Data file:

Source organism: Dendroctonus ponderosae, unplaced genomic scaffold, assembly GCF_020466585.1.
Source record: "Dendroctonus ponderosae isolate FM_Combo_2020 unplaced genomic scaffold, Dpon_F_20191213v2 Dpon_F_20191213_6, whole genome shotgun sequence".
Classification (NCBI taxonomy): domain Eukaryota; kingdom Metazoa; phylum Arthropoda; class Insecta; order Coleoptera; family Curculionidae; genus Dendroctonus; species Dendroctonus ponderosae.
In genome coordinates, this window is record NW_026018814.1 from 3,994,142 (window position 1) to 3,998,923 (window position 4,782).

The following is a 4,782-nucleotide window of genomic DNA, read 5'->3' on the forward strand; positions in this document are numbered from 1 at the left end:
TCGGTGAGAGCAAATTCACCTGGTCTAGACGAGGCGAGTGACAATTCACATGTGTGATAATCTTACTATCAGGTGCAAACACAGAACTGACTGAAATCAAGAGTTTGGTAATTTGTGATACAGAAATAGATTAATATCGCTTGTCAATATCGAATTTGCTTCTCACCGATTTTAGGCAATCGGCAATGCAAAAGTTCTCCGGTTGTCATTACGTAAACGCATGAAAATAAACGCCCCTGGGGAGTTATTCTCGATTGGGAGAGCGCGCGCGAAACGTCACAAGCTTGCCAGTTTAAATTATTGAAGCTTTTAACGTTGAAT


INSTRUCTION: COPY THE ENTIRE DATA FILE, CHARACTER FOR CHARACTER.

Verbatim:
Source organism: Dendroctonus ponderosae, unplaced genomic scaffold, assembly GCF_020466585.1.
Source record: "Dendroctonus ponderosae isolate FM_Combo_2020 unplaced genomic scaffold, Dpon_F_20191213v2 Dpon_F_20191213_6, whole genome shotgun sequence".
Classification (NCBI taxonomy): domain Eukaryota; kingdom Metazoa; phylum Arthropoda; class Insecta; order Coleoptera; family Curculionidae; genus Dendroctonus; species Dendroctonus ponderosae.
In genome coordinates, this window is record NW_026018814.1 from 3,994,142 (window position 1) to 3,998,923 (window position 4,782).

The following is a 4,782-nucleotide window of genomic DNA, read 5'->3' on the forward strand; positions in this document are numbered from 1 at the left end:
TCGGTGAGAGCAAATTCACCTGGTCTAGACGAGGCGAGTGACAATTCACATGTGTGATAATCTTACTATCAGGTGCAAACACAGAACTGACTGAAATCAAGAGTTTGGTAATTTGTGATACAGAAATAGATTAATATCGCTTGTCAATATCGAATTTGCTTCTCACCGATTTTAGGCAATCGGCAATGCAAAAGTTCTCCGGTTGTCATTACGTAAACGCATGAAAATAAACGCCCCTGGGGAGTTATTCTCGATTGGGAGAGCGCGCGCGAAACGTCACAAGCTTGCCAGTTTAAATTATTGAAGCTTTTAACGTTGAAT